With a bow, the traditional Japanese Tea Ceremony began.
Yumi Nishimura sat down behind a low table, took a fukusa (handkerchief) from her traditional kimono and wiped a blue container with green tea leaves inside three times.
Every movement has a purpose and dates back thousands of years, she said.
“It’s a very important ceremony,” said Nishimura, who is studying to be a Tea Master. “It is meant to be calming.”
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The ceremony, which lasts about a minute and ends with a bow, was held Sunday for the first time in more than 20 years in the Ichimura Miami Japan Garden during its winter festival, Oshogatsu.
The festival, put on by the Friends of the Japanese Garden, also included Taiko drumming, martial arts demonstrations and ikebana (flower arranging) lessons.
Consul General of Japan in Miami Ken Okaniwa, who welcomed attendees as rain poured down, said the festival is the perfect way to celebrate culture and diversity. He said the tea ceremony is especially important because “it’s a way of realizing that each moment is special.”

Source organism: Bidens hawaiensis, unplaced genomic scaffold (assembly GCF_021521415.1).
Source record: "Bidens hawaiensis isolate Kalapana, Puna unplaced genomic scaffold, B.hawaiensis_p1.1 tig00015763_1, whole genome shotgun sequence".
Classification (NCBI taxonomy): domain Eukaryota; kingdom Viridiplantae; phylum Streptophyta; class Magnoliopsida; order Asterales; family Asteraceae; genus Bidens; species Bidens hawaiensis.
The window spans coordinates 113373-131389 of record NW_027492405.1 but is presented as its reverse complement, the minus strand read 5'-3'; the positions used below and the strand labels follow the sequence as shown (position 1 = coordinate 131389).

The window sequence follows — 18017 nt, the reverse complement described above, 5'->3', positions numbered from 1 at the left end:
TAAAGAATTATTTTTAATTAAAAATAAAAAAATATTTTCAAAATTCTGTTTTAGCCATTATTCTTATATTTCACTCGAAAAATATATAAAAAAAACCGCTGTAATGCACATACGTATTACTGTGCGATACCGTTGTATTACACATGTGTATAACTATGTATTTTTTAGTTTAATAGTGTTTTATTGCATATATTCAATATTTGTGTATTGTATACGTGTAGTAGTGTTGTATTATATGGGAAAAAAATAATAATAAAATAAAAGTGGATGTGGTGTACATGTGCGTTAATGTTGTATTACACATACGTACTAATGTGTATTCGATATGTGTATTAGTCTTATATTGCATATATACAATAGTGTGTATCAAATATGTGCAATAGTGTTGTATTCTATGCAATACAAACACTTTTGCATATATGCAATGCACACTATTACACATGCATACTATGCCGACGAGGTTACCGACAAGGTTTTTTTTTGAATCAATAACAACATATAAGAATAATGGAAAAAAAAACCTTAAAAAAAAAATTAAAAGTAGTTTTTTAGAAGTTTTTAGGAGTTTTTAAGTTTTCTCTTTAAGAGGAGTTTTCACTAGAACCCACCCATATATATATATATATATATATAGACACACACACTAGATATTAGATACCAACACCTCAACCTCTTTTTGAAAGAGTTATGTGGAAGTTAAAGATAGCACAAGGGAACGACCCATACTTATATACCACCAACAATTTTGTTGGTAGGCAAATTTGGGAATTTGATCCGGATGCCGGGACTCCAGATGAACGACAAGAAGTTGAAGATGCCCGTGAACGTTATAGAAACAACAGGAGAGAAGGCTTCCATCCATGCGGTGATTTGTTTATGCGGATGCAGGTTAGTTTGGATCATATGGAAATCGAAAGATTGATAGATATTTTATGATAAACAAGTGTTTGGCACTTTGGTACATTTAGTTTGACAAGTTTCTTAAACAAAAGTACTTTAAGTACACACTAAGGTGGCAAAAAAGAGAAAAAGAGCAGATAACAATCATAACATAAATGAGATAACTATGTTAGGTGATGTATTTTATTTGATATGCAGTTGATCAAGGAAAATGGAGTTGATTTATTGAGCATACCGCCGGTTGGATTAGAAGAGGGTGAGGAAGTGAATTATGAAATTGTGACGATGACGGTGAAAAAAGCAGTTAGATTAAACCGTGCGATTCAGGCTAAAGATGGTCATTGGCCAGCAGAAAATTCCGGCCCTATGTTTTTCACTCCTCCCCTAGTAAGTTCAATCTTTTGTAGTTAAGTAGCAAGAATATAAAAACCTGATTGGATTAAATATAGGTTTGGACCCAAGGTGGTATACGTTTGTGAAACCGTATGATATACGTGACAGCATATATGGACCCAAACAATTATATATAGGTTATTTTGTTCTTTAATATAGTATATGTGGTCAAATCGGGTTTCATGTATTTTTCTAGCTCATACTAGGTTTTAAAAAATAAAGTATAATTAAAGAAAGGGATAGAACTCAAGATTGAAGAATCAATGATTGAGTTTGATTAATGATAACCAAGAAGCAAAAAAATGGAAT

He said having the ceremony outside among the “flora and fauna” is fitting.
“We try to live in harmony with nature,” he said, adding that there are about 800 Japanese people living in Miami-Dade.
Nestled on Watson Island near Jungle Island, the Ichimura Miami Japan Garden features a rock garden and hybrid versions of Japanese flora including the cherry blossom tree, which can’t thrive in South Florida’s climate. The garden was a gift from Kiyoshi Ichimura, the founder of the Ricoh Company, in the 1960s. In 1992, the tea house and much of the garden was destroyed by Hurricane Andrew.
It reopened in 2004, without a tea house.
Rick Del Vecchio, the president of the Friends of the Japanese Garden, said the group secures grants and donations in order to host three events a year.
“A lot of people don’t even know it’s here,” he said. “The events help get the word out.”
Adding the tea ceremony this year came from suggestions by board members of Japanese descent, Del Vecchio said.
On Sunday, dozens — many of whom were dressed as their favorite anime characters — sampled Japanese food and participated in the tea ceremony, which included eating a sweet treat made of rice flour called Sakura Mochi and drinking green tea.
Suzan Ponzoli, who said she finds Japanese culture fascinating and was excited to attend the festival, likened the ceremony to a dance.
“Every step is so precise,” she said. “It’s beautiful.”